Treasure Island

Wilfred Owen

(1893-1918 / Shropshire / England)

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I Know The Music


All sounds have been as music to my listening:
Pacific lamentations of slow bells,
The crunch of boots on blue snow rosy-glistening,
Shuffle of autumn leaves; and all farewells:

Bugles that sadden all the evening air,
And country bells clamouring their last appeals
Before [the] music of the evening prayer;
Bridges, sonorous under carriage wheels.

Gurgle of sluicing surge through hollow rocks,
The gluttonous lapping of the waves on weeds,
Whisper of grass; the myriad-tinkling flocks,
The warbling drawl of flutes and shepherds' reeds.

The orchestral noises of October nights
Blowing ( ) symphonetic storms
Of startled clarions ( )
Drums, rumbling and rolling thunderous and ( ).

Thrilling of throstles in the keen blue dawn,
Bees fumbling and fuming over sainfoin-fields.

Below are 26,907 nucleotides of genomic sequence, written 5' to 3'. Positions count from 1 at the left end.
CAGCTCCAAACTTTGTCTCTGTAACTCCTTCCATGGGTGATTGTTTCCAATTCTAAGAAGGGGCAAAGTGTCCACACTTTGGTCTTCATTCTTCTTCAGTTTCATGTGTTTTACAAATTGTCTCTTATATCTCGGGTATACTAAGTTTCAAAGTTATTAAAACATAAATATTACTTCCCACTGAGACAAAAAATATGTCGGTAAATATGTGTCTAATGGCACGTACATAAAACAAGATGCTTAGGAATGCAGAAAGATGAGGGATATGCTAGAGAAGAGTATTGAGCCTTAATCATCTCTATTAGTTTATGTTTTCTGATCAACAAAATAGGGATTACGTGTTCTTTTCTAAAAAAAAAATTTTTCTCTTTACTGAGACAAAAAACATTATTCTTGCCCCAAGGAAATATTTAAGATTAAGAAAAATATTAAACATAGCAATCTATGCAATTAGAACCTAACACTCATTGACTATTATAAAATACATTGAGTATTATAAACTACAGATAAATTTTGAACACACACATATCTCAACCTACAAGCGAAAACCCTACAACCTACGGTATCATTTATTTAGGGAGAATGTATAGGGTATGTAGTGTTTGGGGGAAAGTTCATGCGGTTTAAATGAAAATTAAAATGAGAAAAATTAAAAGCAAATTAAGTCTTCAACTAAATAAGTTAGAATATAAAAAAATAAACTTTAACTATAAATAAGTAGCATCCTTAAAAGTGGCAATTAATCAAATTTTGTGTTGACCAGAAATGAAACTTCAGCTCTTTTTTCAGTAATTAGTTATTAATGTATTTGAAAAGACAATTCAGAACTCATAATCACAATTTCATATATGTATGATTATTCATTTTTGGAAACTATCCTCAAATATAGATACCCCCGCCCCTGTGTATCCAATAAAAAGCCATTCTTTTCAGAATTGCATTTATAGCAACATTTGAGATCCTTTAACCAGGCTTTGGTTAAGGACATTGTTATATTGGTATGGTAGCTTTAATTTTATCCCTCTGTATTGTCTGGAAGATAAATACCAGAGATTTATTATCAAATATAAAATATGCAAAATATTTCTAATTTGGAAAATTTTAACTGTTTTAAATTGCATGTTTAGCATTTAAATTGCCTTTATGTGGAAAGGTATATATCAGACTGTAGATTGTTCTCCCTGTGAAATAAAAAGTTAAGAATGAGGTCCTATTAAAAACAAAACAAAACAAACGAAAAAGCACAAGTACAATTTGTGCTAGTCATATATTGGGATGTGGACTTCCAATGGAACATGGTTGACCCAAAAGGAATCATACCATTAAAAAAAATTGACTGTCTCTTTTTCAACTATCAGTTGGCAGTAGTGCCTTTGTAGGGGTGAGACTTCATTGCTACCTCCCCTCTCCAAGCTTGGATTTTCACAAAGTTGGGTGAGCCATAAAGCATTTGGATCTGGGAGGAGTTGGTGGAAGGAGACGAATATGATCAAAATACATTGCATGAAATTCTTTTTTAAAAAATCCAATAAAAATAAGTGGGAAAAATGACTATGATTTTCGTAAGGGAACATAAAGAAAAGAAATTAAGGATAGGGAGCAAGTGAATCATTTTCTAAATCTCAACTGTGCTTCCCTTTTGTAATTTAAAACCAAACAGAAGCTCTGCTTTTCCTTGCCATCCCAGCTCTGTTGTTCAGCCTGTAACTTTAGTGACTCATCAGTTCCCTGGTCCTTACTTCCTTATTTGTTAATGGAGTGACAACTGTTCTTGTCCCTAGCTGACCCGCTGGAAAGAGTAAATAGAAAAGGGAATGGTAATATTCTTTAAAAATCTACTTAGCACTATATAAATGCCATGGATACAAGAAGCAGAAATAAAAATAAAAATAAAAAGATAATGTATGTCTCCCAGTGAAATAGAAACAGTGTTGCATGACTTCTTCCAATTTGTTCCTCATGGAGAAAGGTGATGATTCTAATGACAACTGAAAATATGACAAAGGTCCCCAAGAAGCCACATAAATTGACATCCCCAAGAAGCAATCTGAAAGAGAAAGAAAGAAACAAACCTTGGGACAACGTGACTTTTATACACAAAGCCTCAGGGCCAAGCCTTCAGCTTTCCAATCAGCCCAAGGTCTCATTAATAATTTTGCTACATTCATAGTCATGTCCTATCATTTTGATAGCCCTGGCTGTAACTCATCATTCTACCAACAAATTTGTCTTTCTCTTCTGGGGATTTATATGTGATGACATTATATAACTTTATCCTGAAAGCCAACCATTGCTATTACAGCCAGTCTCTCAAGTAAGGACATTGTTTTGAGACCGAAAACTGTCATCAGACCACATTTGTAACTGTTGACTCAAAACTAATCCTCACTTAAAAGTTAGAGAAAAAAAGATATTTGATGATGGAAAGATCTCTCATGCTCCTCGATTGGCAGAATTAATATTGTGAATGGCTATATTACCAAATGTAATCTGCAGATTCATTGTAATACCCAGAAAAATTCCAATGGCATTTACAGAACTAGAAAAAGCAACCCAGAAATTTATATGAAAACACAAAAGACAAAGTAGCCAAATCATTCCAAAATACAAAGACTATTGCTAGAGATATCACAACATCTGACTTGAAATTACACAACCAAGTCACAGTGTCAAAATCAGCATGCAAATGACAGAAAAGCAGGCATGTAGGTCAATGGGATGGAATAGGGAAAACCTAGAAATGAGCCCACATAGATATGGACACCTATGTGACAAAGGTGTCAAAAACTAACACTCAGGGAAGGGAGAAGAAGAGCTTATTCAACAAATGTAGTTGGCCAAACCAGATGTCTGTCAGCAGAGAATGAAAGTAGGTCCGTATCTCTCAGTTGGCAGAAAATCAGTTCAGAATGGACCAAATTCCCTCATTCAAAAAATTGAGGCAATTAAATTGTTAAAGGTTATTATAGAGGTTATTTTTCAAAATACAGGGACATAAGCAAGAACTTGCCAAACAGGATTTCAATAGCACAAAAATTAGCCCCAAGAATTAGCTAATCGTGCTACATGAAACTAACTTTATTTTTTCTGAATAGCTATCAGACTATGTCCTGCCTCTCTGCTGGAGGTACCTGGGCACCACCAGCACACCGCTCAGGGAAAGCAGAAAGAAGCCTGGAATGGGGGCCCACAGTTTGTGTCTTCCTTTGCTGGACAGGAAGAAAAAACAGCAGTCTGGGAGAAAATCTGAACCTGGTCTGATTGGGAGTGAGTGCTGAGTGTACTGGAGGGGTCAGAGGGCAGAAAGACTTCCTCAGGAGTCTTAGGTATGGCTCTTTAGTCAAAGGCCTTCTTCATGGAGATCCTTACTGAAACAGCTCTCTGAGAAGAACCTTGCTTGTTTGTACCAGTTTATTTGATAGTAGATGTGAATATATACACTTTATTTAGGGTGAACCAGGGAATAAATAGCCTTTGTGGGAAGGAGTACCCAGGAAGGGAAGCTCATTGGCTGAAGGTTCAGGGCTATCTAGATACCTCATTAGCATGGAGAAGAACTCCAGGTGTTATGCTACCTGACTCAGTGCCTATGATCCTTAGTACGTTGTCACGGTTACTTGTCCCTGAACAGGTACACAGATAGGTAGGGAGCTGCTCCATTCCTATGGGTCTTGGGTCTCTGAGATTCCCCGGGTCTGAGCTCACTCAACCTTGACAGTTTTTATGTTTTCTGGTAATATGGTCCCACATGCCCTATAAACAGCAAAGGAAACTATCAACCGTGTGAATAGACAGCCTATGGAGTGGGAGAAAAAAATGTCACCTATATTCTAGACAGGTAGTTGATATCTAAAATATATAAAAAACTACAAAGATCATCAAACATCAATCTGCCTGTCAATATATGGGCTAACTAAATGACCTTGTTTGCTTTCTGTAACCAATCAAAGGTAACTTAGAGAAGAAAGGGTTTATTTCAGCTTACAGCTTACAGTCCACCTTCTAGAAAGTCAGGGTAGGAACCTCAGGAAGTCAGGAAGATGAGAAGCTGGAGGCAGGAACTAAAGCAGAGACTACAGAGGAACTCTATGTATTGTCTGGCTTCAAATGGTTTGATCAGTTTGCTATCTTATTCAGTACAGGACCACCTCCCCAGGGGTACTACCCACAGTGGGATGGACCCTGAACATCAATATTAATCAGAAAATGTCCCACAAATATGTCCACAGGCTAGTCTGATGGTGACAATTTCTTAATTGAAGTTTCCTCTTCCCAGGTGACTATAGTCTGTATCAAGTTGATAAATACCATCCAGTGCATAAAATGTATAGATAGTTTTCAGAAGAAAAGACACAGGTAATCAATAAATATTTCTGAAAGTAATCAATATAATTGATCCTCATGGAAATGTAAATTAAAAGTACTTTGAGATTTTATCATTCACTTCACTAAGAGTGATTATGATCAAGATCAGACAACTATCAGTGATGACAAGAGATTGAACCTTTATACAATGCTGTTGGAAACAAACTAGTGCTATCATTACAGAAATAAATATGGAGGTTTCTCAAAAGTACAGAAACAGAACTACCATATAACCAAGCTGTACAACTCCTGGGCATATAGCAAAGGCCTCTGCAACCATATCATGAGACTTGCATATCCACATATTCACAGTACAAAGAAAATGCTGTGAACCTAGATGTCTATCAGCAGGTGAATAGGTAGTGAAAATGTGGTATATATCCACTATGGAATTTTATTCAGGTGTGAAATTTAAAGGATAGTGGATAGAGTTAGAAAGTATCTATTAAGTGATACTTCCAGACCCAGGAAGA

Submitted: Friday, January 03, 2003
Edited: Friday, July 29, 2011

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Comments about this poem (I Know The Music by Wilfred Owen )

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  • Crystal Rosser (7/26/2014 9:31:00 PM)

    He knows the music sung by nature. Stop and smell the roses and listen to their music as well... (Report) Reply

  • Ian Fraser (7/26/2011 7:07:00 PM)

    An interesting fragment. Owen used a number of the ideas, most notably the bells, in his more famous Anthem for Doomed Youth (qv) . I'm sure someone will correct me if I am wrong but I think this might be an early piece written before his war experiences, at any rate the contrast in style is stark and most revealing. (Report) Reply

  • Joseph Poewhit (7/26/2010 4:20:00 AM)

    Words project a heighten sense of reality, in a melodious musical word formation of feelings. (Report) Reply

  • Philippa Lane (7/26/2005 6:13:00 AM)

    This is a most beautiful poem. I am honoured to have read it. I can hear the bells ringing....now I must read more of your poetry. (Report) Reply

Read all 12 comments »

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